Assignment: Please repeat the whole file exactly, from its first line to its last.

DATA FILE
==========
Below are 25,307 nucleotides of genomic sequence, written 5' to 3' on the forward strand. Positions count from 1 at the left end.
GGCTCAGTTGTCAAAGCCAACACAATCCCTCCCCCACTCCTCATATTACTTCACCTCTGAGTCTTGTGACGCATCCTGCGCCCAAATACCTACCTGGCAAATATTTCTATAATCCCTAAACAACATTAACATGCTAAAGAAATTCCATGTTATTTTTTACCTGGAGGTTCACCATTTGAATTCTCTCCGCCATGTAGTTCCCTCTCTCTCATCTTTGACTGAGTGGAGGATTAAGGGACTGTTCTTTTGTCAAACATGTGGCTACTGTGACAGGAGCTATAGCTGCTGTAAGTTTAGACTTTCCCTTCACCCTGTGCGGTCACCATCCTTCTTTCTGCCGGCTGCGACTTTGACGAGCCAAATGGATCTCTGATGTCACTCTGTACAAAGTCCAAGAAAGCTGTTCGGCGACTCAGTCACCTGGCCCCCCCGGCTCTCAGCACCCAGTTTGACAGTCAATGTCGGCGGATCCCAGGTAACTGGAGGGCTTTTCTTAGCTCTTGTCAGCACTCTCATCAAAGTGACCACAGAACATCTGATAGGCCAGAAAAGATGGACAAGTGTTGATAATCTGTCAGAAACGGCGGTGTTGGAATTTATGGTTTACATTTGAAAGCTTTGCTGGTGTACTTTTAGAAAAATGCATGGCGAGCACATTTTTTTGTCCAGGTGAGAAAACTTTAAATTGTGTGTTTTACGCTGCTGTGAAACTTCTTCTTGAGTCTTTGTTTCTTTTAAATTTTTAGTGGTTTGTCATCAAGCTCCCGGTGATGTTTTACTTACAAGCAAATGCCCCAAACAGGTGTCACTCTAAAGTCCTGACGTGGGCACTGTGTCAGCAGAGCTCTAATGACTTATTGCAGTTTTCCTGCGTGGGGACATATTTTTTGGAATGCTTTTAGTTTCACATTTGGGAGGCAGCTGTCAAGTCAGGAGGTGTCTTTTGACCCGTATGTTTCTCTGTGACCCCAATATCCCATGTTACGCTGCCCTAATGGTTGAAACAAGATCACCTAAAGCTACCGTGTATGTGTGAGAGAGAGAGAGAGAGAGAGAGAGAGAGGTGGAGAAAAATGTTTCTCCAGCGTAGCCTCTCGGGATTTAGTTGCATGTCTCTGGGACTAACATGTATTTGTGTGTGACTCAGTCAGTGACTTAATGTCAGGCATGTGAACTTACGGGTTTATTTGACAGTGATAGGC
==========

Below are 25,307 nucleotides of genomic sequence, written 5' to 3' on the forward strand. Positions count from 1 at the left end.
GGCTCAGTTGTCAAAGCCAACACAATCCCTCCCCCACTCCTCATATTACTTCACCTCTGAGTCTTGTGACGCATCCTGCGCCCAAATACCTACCTGGCAAATATTTCTATAATCCCTAAACAACATTAACATGCTAAAGAAATTCCATGTTATTTTTTACCTGGAGGTTCACCATTTGAATTCTCTCCGCCATGTAGTTCCCTCTCTCTCATCTTTGACTGAGTGGAGGATTAAGGGACTGTTCTTTTGTCAAACATGTGGCTACTGTGACAGGAGCTATAGCTGCTGTAAGTTTAGACTTTCCCTTCACCCTGTGCGGTCACCATCCTTCTTTCTGCCGGCTGCGACTTTGACGAGCCAAATGGATCTCTGATGTCACTCTGTACAAAGTCCAAGAAAGCTGTTCGGCGACTCAGTCACCTGGCCCCCCCGGCTCTCAGCACCCAGTTTGACAGTCAATGTCGGCGGATCCCAGGTAACTGGAGGGCTTTTCTTAGCTCTTGTCAGCACTCTCATCAAAGTGACCACAGAACATCTGATAGGCCAGAAAAGATGGACAAGTGTTGATAATCTGTCAGAAACGGCGGTGTTGGAATTTATGGTTTACATTTGAAAGCTTTGCTGGTGTACTTTTAGAAAAATGCATGGCGAGCACATTTTTTTGTCCAGGTGAGAAAACTTTAAATTGTGTGTTTTACGCTGCTGTGAAACTTCTTCTTGAGTCTTTGTTTCTTTTAAATTTTTAGTGGTTTGTCATCAAGCTCCCGGTGATGTTTTACTTACAAGCAAATGCCCCAAACAGGTGTCACTCTAAAGTCCTGACGTGGGCACTGTGTCAGCAGAGCTCTAATGACTTATTGCAGTTTTCCTGCGTGGGGACATATTTTTTGGAATGCTTTTAGTTTCACATTTGGGAGGCAGCTGTCAAGTCAGGAGGTGTCTTTTGACCCGTATGTTTCTCTGTGACCCCAATATCCCATGTTACGCTGCCCTAATGGTTGAAACAAGATCACCTAAAGCTACCGTGTATGTGTGAGAGAGAGAGAGAGAGAGAGAGAGAGAGGTGGAGAAAAATGTTTCTCCAGCGTAGCCTCTCGGGATTTAGTTGCATGTCTCTGGGACTAACATGTATTTGTGTGTGACTCAGTCAGTGACTTAATGTCAGGCATGTGAACTTACGGGTTTATTTGACAGTGATAGGC